So I know how tempting it is to react toward those who insist upon eating animals; common reactions toward carnivores include self-righteousness, anger, judgment, intolerance, and impatience.
For me, I couldn’t be around meat or watch others consume it at first after going vegan. Because I had such a strong physical and emotional reaction to it, I chose to stay at home quite often. I felt isolated and alone but resolute in my decision because I:
- Didn’t know how to respond to questions without sounding defensive or offensive.
- Wasn’t sure how to handle dinner invitations – and neither were my friends or family who invited me.
- Didn’t want to become “that vegan” who made a dining experience awkward or unpleasant for others.
But I also needed to figure out a way to be true to myself. I was horrified when some people insisted on pointing it out or literally held meat under my nose. Less horrifying but still awkward was trying to answer questions inevitably asked just as everyone sat down to consume a meat-laden meal.
Television commercials promoting meat (especially fast food advertisements), corporate cafeterias, grocery stores, street fairs, and even hospitals were also difficult to endure. They all seemed to do nothing but promote or offer meat / animal products along with what I now knew to be falsehoods and lies about protein, healthy balanced diets, and nutrition in general.
Born Again Vegan at Social Gatherings
Eventually, my desire to be around others and celebrate important occasions with friends and family won out over the aversion to seeing, smelling or being around dead animal flesh.
Here are some suggestions on how to handle the meat dilemma in social / public situations:
- Bring a vegan dish or other plant-based food for others – including you – to enjoy.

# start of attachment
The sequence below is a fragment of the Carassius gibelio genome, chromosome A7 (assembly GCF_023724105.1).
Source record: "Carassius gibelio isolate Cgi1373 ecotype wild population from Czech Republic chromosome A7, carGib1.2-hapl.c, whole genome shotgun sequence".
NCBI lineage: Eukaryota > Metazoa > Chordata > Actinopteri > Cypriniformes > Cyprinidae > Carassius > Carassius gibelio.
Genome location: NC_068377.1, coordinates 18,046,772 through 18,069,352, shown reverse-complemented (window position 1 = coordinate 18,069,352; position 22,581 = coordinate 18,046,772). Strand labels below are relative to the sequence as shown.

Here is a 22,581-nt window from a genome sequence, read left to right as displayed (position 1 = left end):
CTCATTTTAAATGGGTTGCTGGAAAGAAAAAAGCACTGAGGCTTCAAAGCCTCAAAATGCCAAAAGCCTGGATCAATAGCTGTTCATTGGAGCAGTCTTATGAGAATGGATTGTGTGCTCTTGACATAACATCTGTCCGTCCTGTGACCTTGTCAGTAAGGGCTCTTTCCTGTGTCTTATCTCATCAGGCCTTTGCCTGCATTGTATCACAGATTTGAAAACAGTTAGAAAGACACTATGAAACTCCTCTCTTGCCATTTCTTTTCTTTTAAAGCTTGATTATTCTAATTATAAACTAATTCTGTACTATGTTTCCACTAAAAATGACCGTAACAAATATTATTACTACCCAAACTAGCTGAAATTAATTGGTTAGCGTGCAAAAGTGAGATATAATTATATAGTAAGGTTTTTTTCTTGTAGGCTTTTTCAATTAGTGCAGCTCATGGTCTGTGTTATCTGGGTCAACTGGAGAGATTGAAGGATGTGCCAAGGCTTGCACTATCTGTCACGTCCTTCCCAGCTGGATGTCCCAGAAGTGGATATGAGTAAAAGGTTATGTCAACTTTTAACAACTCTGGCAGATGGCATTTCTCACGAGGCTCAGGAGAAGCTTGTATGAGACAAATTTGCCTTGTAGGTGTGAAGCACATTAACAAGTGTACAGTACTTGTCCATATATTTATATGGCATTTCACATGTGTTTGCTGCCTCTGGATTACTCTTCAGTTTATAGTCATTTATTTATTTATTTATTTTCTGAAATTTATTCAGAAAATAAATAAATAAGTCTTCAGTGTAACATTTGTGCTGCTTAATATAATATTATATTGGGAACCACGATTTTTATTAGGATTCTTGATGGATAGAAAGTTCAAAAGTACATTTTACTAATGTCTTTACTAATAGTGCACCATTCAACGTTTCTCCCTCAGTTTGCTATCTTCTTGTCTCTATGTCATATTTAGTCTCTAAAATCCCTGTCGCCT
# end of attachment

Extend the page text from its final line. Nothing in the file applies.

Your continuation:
- Utilize humor, lots of patience and tolerance toward others.
- Always honor your own feelings and honestly express them without anger, accusation, defensiveness and/or antagonism.
- Suggest alternate ways to spend time with family and friends where food is not a focal point.
- Choose to remove yourself from an uncomfortable situation as gracefully as possible.
- Compromise; perhaps that turkey or pig carcass can remain somewhere other than on prominent display at the center of the table.
- Discover creative ways to answer questions without delving into graphic details. If someone asks, tell them you’d be happy to answer their questions another time – but not at the dining table.
It can be challenging to find that happy medium between not wanting to knowingly put yourself in a situation of having to endure meat surrounding you, while wanting to spend time with your friends and family.
If you can learn to maintain your composure and remember that you too were once ignorant / closed and chose to consume animals and animal by-products at nearly every meal, then you can still enjoy social gatherings. And you can continue to find better ways in which to demonstrate the many benefits of adopting a plant-based lifestyle through your actions, attitude, and words – by setting a positive tone and example as an advocate for the animals.